The judge specifically referenced the 2012 instance when NMFS refused to consider the offer of a fishing industry-supplied survey vessel to check the survey data collected by the government’s new survey vessel, the Bigelow, that served as the basis for the 2013 cuts.
Fishermen and fishing advocates believed that data to be highly flawed and offered to perform a side-by-side trawl with the Bigelow as a method of corroborating or countering the government data.
“The issue boils down to this: whether NMFS’ refusal to deploy an additional, fishing industry-supplied survey vessel as a check on the accuracy of the Bigelow amounted to a failure to resort to the “best scientific information available” in formulating the groundfish stock assessments,” Stearns wrote in his opinion. “Despite NMFS’ rejection of a side-by-side trawling, prior to undertaking the 2012 assessment, NOAA conducted extensive calibration experiments to detect any survey disparities between the results achieved by the Bigelow and [its predecessor] Albatross.”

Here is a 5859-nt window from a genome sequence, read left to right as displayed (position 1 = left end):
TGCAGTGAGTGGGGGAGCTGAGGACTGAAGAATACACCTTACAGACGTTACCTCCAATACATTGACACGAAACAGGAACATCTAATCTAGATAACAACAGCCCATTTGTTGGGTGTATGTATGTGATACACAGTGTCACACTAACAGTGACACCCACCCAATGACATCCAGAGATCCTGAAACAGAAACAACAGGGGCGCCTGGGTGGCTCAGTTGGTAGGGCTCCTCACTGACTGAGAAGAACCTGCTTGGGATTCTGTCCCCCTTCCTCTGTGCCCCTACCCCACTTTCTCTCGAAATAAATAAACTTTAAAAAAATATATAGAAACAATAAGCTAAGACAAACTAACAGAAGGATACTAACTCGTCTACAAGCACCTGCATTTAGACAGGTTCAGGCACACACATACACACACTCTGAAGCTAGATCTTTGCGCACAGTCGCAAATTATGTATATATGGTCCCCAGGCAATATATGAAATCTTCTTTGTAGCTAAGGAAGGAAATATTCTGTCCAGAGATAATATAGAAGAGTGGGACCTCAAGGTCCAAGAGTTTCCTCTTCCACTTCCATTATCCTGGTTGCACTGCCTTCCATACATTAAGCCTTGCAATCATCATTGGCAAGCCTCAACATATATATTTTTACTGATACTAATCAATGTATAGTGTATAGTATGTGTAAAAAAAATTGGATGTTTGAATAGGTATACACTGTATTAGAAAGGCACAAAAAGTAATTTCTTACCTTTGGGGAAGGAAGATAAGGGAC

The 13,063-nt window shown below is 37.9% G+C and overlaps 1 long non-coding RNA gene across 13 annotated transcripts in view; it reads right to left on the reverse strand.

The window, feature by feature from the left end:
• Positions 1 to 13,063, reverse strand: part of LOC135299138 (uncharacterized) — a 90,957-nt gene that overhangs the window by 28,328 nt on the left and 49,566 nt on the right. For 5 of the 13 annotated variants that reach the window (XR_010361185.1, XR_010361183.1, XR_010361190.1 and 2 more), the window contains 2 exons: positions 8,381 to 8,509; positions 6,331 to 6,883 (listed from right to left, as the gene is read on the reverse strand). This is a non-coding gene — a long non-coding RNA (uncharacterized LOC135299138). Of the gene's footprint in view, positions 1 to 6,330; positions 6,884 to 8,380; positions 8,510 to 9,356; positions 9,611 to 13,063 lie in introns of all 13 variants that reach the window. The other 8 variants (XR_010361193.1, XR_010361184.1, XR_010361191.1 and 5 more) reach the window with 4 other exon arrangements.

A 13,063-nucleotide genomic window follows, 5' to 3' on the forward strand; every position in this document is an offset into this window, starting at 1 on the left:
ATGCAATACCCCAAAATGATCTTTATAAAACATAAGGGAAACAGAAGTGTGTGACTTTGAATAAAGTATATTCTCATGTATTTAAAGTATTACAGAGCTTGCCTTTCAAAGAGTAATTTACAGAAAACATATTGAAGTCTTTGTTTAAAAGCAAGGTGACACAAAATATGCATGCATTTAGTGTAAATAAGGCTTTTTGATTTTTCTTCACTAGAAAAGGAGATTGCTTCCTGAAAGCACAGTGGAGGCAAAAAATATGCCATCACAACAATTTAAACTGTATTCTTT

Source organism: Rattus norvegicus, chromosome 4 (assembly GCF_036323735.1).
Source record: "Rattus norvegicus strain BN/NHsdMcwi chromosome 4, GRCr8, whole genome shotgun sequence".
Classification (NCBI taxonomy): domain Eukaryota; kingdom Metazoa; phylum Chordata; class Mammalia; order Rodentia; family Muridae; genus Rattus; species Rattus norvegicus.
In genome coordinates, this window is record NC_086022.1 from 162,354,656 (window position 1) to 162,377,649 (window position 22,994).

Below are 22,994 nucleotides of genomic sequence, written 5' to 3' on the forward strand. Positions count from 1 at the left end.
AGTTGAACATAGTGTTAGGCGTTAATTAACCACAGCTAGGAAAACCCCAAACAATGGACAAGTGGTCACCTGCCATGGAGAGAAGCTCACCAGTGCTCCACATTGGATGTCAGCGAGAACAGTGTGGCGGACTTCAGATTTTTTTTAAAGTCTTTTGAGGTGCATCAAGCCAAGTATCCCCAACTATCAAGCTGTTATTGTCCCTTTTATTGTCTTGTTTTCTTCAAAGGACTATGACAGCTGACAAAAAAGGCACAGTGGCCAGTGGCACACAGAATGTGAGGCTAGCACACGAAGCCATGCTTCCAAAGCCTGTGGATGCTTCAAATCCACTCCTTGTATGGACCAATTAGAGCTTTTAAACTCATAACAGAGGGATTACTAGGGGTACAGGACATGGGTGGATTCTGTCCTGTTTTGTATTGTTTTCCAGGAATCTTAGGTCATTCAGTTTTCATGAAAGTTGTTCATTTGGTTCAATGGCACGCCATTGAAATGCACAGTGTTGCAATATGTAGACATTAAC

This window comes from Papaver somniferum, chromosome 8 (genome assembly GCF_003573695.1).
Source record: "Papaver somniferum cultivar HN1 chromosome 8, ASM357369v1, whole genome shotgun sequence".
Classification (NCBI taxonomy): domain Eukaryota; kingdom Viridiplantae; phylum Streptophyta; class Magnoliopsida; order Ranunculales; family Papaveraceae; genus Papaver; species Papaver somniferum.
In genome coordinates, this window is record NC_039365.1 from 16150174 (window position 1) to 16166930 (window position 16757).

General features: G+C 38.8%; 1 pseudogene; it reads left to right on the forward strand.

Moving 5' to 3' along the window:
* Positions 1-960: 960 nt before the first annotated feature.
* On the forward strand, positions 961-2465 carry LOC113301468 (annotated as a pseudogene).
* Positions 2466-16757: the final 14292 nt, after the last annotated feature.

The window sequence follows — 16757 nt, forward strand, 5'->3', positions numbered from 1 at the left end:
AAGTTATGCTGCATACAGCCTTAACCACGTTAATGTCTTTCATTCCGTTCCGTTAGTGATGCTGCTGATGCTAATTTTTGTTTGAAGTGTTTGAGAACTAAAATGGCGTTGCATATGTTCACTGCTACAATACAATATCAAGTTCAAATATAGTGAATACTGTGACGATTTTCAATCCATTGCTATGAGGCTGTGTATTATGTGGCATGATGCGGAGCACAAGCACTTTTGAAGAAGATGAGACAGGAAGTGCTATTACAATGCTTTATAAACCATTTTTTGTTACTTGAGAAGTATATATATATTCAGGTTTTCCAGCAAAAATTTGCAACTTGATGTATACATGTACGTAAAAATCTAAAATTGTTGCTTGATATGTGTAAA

While Stearns said the side-by-side trawl was “a proven methodology that NMFS could have deployed,” he added that NMFS was under no “affirmative obligation” to collect new data.
“Because the imperative imposed on the agency by Congress is one of urgent action, and not the achievement of fishery science perfection, the agency may — indeed must — act in times of perceived emergency on ‘incomplete or imperfect data’,” Stearns wrote. “Here, there is no record (of) evidence that more accurate stock assessments were obtained and ignored, nor any compelling evidence that the dismaying assessment results were the product of flawed data collection rather than an accurate science-based portrait of groundfish stocks in a state of imminent collapse.”
Rothschild said Stearns ruling also failed appropriately grasp that the plaintiffs clearly showed contrary evidence that called NOAA scientific method and results into question.